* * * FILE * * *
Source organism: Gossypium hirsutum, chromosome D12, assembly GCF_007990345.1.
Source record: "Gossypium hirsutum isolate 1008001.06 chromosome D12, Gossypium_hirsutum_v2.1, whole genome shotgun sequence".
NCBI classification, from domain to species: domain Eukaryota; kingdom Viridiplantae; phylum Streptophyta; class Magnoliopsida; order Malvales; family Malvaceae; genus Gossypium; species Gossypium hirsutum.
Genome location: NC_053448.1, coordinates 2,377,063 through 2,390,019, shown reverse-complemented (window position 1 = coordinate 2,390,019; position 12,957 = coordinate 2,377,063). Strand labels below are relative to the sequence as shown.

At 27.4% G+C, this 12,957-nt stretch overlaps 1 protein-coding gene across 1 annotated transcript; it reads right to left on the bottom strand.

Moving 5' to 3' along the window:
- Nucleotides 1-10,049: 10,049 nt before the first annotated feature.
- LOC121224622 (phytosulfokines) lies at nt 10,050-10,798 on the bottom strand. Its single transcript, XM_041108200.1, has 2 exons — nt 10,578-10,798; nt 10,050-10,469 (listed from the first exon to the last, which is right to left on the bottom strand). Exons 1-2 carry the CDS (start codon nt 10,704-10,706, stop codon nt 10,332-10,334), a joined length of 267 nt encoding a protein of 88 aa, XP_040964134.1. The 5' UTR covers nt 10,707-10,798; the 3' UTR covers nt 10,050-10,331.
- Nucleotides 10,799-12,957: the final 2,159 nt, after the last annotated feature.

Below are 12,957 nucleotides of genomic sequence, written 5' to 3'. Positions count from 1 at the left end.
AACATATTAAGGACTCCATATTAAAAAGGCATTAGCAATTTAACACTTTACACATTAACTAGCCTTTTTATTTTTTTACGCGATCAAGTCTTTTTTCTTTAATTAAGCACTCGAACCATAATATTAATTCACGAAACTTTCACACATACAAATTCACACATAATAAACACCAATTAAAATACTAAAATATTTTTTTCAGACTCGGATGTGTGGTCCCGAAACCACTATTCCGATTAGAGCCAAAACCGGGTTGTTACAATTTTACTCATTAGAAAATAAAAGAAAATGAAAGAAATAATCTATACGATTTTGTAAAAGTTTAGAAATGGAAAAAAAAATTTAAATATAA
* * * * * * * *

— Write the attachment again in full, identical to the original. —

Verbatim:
Source organism: Gossypium hirsutum, chromosome D12, assembly GCF_007990345.1.
Source record: "Gossypium hirsutum isolate 1008001.06 chromosome D12, Gossypium_hirsutum_v2.1, whole genome shotgun sequence".
NCBI classification, from domain to species: domain Eukaryota; kingdom Viridiplantae; phylum Streptophyta; class Magnoliopsida; order Malvales; family Malvaceae; genus Gossypium; species Gossypium hirsutum.
Genome location: NC_053448.1, coordinates 2,377,063 through 2,390,019, shown reverse-complemented (window position 1 = coordinate 2,390,019; position 12,957 = coordinate 2,377,063). Strand labels below are relative to the sequence as shown.

At 27.4% G+C, this 12,957-nt stretch overlaps 1 protein-coding gene across 1 annotated transcript; it reads right to left on the bottom strand.

Moving 5' to 3' along the window:
- Nucleotides 1-10,049: 10,049 nt before the first annotated feature.
- LOC121224622 (phytosulfokines) lies at nt 10,050-10,798 on the bottom strand. Its single transcript, XM_041108200.1, has 2 exons — nt 10,578-10,798; nt 10,050-10,469 (listed from the first exon to the last, which is right to left on the bottom strand). Exons 1-2 carry the CDS (start codon nt 10,704-10,706, stop codon nt 10,332-10,334), a joined length of 267 nt encoding a protein of 88 aa, XP_040964134.1. The 5' UTR covers nt 10,707-10,798; the 3' UTR covers nt 10,050-10,331.
- Nucleotides 10,799-12,957: the final 2,159 nt, after the last annotated feature.

Below are 12,957 nucleotides of genomic sequence, written 5' to 3'. Positions count from 1 at the left end.
AACATATTAAGGACTCCATATTAAAAAGGCATTAGCAATTTAACACTTTACACATTAACTAGCCTTTTTATTTTTTTACGCGATCAAGTCTTTTTTCTTTAATTAAGCACTCGAACCATAATATTAATTCACGAAACTTTCACACATACAAATTCACACATAATAAACACCAATTAAAATACTAAAATATTTTTTTCAGACTCGGATGTGTGGTCCCGAAACCACTATTCCGATTAGAGCCAAAACCGGGTTGTTACAATTTTACTCATTAGAAAATAAAAGAAAATGAAAGAAATAATCTATACGATTTTGTAAAAGTTTAGAAATGGAAAAAAAAATTTAAATATAA